Did he have credentials giving him access to the system? No. Did he face much difficulty in reconfiguring the control system for a machine that thousands of people would ride that same day? Nope. Now imagine that scenario if Pollet’s intentions had been nefarious.

That anecdote was but one example of the widespread lack of authentication, failure to use encryption, and lack of monitoring in critical systems—even after security holes are reported. Pollet said that when he does hear from industrial control and automation vendors, they present excuses such as protocols aren’t ready or that security is difficult to build in.

“All these excuses aren’t really excuses,” he said during his talk. “With the current software and hardware we have, there’s no reason we can’t have these systems secured.”

Automakers Keep Cybersecurity Discussions in Park

In another talk at this week’s Kaspersky Security Analyst Summit, security researchers Charlie Miller and Chris Valasek reported that a year after they published a detailed paper showing a series of cyberattacks that enabled them to control the steering, braking and other functions in some cars, they’ve heard nary a word from automakers about the exploits. In other words, Miller and Valasek have had neither the opportunity to explain which weakness the attacks take advantage of, nor the chance to help design systems to prevent or at least detect intrusions. Miller, referring to the automobile manufacturers, said, “We have no idea what they’re doing. They could be building something, but it could be years down the line.”

By the Power Vested In Me by Me, Myself, and I…

Dozens of phony SSL certificates spoofing legitimate ones for banks, e-commerce sites, ISPs, and social networks, were discovered this week. The unsigned certificates could put people who use apps or other software that access the Internet—but don’t necessarily check the legitimacy of SSL certificates—at risk for man-in-the-middle attacks. Netcraft, a British security firm, provided details about the bogus certs on its blog.

Apparently the various certificates have different purposes. For example, a fake YouTube cert blocked residents of Pakistan from accessing the site, a phony iTunes cert was a linchpin in an online scam, and a fraudulent Facebook cert redirected users to a phishing site.

In Other Cybercrime News…

Toyota Recalls 1.9 Million Prius Hybrids Over Software Flaw

Faulty software in Toyota's popular Prius hybrids has forced the Japanese automaker to recall 1.9 million of such vehicles worldwide. The huge recall—representing more than half of all Prius cars ever sold—shows how Toyota has adopted an increasingly cautious stance as major automakers struggle with the rise of software-related car problems.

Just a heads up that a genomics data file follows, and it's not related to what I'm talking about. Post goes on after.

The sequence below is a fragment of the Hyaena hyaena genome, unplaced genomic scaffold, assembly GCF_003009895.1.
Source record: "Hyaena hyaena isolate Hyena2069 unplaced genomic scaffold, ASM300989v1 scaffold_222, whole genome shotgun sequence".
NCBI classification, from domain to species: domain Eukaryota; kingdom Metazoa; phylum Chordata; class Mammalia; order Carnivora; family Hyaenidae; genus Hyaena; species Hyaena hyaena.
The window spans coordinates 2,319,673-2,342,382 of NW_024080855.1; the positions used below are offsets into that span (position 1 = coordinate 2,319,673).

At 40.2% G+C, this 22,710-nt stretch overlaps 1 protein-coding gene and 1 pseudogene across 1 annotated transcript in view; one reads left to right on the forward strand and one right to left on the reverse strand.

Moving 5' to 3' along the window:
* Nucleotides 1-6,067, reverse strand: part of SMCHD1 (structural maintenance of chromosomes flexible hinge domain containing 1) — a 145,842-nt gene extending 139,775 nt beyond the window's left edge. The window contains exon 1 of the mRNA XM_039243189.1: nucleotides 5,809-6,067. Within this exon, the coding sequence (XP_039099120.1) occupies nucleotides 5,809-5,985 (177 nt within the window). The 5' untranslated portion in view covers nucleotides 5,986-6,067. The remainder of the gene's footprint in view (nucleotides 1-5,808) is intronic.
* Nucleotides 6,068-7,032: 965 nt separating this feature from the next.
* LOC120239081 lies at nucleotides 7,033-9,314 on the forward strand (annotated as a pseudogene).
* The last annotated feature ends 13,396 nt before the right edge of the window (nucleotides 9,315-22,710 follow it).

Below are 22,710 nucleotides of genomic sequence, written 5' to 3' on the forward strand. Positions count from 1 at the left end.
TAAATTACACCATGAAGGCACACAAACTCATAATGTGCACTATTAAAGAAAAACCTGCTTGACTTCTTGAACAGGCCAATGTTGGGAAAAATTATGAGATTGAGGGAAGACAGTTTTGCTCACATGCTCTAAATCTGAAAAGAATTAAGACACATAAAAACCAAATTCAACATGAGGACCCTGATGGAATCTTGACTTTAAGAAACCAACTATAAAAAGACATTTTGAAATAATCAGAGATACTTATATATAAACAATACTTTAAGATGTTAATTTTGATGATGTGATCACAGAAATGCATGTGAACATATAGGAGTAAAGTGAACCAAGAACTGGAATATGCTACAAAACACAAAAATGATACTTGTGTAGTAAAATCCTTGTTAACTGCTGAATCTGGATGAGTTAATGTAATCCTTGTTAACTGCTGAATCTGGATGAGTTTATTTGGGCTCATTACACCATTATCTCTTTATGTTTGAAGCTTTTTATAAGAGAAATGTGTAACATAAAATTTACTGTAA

Read More

(Un)Cover Oregon: State’s Healthcare Exchange Website Still Inoperable Four Months After Planned Launch

IT Hiccups of the WeekLast week was a rather slow week with regard to the number of reported IT errors, miscalculations, and problems. So we decided to start off this week’s IT Hiccups edition with a status check of some state Affordable Care Act (ACA) website implementations.

While most of the major snafus that plagued the operations of the U.S. government’s ACA website have been taken care of (making changes to policies still seems an issue, however), IT issues associated with several states’ implementation of the ACA continue. A nice summary accompanied by myriad news links to the difficulties in four states—Oregon, Minnesota, Massachusetts and Maryland—was provided in a ProPublica article published last week.

Oregon’s healthcare exchange, Cover Oregon, is having the worst time of it. Four months after its originally planned launch date of 1 October 2013, the $220 million site still hasn’t signed up one person for healthcare insurance.  Some 35 000 Oregonians have been enrolled in Cover Oregon via paper applications; the state has had to hire 400 workers, at a cost of $4 million, to process those applications. It is still unclear, however, when (or if) the Cover Oregon’s website will get up and running.

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Risk Factor

IEEE Spectrum's risk analysis blog, featuring daily news, updates and analysis on computing and IT projects, software and systems failures, successes and innovations, security threats, and more.

Robert Charette
Spotsylvania, Va.
Willie D. Jones
New York City